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Goal: 30,000 Progress: 2,646
Sponsored by: The Animal Rescue Site

The desire to have a tiger as a house pet is understandable, but for most people, it’s a daydream, as it should be. The reality is that big cats are wild animals, and no matter what age you bond with them, no matter how affectionate they might be, they cannot survive as a pet.

Despite the obvious difficulties of trying to feed and house a tiger or lion, the majority of "owners" are unable to care for the animals through adulthood. The cost of keeping a tiger alive and healthy in captivity is upwards of $6,000 a year [1], and many people simply abandon the animals or neglect them to an abhorrent degree. Currently, there are between 5,000-7,000 big cats in private captivity in the United States [2]. That’s more than are still alive in the wild! There are not enough sanctuaries in the US to house and care for the number of big cats abandoned each year, leading to a massive issue for humans and animals alike.

Purchasing a big cat is surprisingly easy, and while sanctuaries and zoos are held to safety and cruelty standards by the Department of Agriculture [2], each state in the country has different laws regarding exotic animals. The Endangered Species Act does not prohibit breeding or selling endangered animals [3], so tracking every sale is impossible, especially across state lines. Some states have blanket bans in place, and some states lack any kind of regulation at all. Worst of all, the Department of Agriculture has no regulatory power over private owners, meaning the most severely abused animals have next to no hope.

The safest and smartest choice is for the House and Senate Committees on Agriculture to amend the federal Lacey Act, making sure it bans the selling, purchasing, and housing of big cats. Any cat in the United States belongs in a reputable sanctuary or zoo where they can be cared for and live out their lives in peace, not as house pets.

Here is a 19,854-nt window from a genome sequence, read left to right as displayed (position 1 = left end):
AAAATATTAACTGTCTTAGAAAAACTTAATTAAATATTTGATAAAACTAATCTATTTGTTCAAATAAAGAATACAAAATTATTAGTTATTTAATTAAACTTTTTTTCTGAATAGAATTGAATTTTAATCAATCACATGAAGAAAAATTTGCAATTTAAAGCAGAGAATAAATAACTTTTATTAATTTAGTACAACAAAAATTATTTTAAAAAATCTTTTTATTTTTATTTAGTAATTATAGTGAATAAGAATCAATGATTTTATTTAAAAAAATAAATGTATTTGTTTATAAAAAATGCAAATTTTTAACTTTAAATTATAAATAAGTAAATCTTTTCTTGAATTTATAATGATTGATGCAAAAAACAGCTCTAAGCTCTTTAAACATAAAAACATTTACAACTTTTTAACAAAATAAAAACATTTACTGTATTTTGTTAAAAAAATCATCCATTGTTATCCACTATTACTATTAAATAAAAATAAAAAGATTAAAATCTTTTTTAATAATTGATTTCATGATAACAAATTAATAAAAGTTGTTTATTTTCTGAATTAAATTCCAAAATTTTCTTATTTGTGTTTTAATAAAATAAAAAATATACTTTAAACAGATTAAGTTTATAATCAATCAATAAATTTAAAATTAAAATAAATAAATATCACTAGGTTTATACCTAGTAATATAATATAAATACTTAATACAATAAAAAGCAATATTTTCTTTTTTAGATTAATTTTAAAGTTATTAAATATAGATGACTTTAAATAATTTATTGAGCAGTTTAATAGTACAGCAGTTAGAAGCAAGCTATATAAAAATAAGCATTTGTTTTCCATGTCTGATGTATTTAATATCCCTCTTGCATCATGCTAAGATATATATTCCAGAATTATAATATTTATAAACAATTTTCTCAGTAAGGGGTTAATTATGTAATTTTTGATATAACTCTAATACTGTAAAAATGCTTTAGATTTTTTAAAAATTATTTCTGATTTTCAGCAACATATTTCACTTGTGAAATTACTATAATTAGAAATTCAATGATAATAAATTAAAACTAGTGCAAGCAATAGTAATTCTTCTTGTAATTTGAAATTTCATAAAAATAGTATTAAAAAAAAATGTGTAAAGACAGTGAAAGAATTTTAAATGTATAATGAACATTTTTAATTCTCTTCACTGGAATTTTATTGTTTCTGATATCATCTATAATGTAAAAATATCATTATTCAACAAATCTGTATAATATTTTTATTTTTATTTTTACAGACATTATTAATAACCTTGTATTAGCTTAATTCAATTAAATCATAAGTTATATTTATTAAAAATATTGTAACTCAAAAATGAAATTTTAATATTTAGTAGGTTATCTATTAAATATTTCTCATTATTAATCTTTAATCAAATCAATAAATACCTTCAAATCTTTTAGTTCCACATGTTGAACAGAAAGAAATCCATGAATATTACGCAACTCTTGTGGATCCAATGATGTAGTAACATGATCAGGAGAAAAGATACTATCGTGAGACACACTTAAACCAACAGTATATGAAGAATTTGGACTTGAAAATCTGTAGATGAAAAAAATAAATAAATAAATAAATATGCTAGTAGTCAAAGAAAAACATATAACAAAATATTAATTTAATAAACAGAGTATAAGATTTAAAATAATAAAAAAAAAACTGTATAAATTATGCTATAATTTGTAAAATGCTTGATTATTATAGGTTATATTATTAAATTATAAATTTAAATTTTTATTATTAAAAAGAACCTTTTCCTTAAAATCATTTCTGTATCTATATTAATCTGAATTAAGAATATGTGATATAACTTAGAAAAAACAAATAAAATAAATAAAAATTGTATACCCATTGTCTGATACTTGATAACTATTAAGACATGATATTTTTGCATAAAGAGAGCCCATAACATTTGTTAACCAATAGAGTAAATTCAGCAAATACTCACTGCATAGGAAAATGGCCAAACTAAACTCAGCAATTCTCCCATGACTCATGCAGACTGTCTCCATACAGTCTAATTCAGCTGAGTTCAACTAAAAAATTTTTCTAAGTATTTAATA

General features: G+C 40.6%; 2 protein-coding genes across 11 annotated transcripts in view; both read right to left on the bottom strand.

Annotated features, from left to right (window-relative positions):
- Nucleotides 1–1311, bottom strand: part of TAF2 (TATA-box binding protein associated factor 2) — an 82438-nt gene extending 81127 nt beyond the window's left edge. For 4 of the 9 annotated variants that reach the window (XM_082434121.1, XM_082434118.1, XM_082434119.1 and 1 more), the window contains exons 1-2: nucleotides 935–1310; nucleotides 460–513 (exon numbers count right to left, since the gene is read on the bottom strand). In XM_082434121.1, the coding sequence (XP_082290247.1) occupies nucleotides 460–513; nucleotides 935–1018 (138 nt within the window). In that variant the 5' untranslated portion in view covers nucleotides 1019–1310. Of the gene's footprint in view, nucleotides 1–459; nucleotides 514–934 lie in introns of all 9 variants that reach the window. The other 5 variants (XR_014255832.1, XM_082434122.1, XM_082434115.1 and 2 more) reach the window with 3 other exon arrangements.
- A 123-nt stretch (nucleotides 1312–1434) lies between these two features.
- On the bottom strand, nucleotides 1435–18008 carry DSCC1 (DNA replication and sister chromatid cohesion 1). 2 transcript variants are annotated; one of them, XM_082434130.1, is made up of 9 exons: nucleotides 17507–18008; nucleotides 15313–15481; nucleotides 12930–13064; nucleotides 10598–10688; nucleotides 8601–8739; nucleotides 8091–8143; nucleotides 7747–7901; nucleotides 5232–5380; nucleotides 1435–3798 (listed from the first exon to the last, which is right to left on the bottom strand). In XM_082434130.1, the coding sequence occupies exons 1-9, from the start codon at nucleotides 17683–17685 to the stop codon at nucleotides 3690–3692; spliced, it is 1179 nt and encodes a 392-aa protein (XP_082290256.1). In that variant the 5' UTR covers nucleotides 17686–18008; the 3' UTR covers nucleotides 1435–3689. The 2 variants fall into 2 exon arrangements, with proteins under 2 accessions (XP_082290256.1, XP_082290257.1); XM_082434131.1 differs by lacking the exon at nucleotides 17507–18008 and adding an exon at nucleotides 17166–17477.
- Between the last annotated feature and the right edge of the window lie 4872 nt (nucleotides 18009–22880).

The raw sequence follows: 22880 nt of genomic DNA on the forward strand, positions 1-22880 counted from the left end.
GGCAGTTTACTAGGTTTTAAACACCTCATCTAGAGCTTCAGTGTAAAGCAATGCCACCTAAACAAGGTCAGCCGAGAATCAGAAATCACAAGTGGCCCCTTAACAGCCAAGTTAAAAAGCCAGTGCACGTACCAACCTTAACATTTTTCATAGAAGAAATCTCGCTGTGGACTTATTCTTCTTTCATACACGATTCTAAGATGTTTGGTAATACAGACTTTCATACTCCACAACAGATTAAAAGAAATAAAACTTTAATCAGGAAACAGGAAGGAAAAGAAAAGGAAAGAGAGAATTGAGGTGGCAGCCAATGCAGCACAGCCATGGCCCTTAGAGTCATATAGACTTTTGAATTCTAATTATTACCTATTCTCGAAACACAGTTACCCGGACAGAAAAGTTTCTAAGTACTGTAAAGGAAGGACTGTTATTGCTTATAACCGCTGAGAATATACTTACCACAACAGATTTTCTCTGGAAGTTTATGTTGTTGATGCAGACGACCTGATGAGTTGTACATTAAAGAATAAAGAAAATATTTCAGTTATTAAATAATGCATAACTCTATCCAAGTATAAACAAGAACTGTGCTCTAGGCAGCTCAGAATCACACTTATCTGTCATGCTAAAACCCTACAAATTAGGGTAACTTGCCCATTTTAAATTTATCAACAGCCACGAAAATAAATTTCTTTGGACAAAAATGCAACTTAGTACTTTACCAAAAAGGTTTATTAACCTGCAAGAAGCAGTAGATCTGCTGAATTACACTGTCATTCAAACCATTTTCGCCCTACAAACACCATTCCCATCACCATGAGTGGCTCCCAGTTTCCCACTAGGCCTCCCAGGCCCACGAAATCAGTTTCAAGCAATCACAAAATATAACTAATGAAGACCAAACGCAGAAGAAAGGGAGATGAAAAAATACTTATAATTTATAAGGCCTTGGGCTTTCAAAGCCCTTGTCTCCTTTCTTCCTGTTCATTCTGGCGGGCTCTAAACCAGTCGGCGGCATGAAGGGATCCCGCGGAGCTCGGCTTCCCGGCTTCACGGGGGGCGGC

Sign now to ask the House and Senate chairmen of the Department of Agriculture to spearhead an effort to amend the Lacey Act to protect big cats!

Sign Here






To the House and Senate chairmen of the Department of Agriculture:

It's seldom discussed, but America has a problem with exotic animals, namely the nearly 7,000 tigers and other exotic cats that are currently kept as house pets. There are more captive tigers in the US than in the wild! These animals are often neglected, abused, and pose a massive safety hazard to the public, no matter how well behaved they seem.

The Department of Agriculture already inspects and protects big cats that live in zoos and accredited sanctuaries, but the animals under private ownership have no protections, and no guarantee of the animal's safety, or the public's.

Saving the lives of these animals and assuring they find a safe and protected home is not only a win for the United States, but for the conservation of a rapidly diminishing species. The Lacey Act already protects a number of species, and simply widening the scope to prohibit the breeding, selling, and purchasing of big cats would save thousands of tigers, and offer a measure of protection for citizens across the country.

Thank you,

Petition Signatures


Apr 24, 2018 Leslie Poms
Apr 24, 2018 Lisa m Fera Outrageous
Apr 24, 2018 Donna Farr
Apr 24, 2018 Julia Stark
Apr 24, 2018 Marcia Richardson
Apr 24, 2018 Paul Dunne
Apr 23, 2018 Edeltraut Renk
Apr 23, 2018 Kate Anderson
Apr 23, 2018 Claudia Alraun
Apr 23, 2018 Linda Jones
Apr 23, 2018 Louise Odams
Apr 22, 2018 Esther Garinger
Apr 22, 2018 suzanne caruso
Apr 22, 2018 Kathy Sawdy
Apr 22, 2018 Bob Willis
Apr 22, 2018 Bob Hickford
Apr 22, 2018 Sue Hickford
Apr 22, 2018 Gina Lippa
Apr 21, 2018 Dorothy Dagnall
Apr 20, 2018 (Name not displayed)
Apr 20, 2018 Barbara Hauck
Apr 20, 2018 Melissa Miller
Apr 20, 2018 Katie McMahon-Ellenz
Apr 20, 2018 Victoria Apodaca
Apr 19, 2018 Debbie Foster
Apr 19, 2018 Jonathon Danyluk
Apr 19, 2018 Marion Barbour
Apr 19, 2018 Lily Wong
Apr 18, 2018 Christine Fernando
Apr 17, 2018 Kt Hertfelder
Apr 15, 2018 Kathy Dorr
Apr 15, 2018 Karen Rubino
Apr 15, 2018 (Name not displayed)
Apr 15, 2018 Judy Yaldatel
Apr 15, 2018 Holly E Wild animals deserve to live wild. They're not domestic pets and should NOT be confined in a small enclosure. That's inhumane!
Apr 15, 2018 Jacqueline McGrath Curtis
Apr 14, 2018 Stephanie Preedy
Apr 14, 2018 Fawn Mcconnell
Apr 14, 2018 Lisa Carrara
Apr 14, 2018 Debbie Marquess
Apr 14, 2018 madeleine hamilton
Apr 14, 2018 LaVonne Searle
Apr 14, 2018 Donna Larschan
Apr 14, 2018 John Wedin Tigers Are NOT House Pets!
Apr 14, 2018 galina Dzhaladyan
Apr 13, 2018 Amanda Bunger
Apr 13, 2018 Wendy Dalton
Apr 13, 2018 Ilona Zelissen
Apr 13, 2018 TOULA WILLIAMS
Apr 13, 2018 (Name not displayed)

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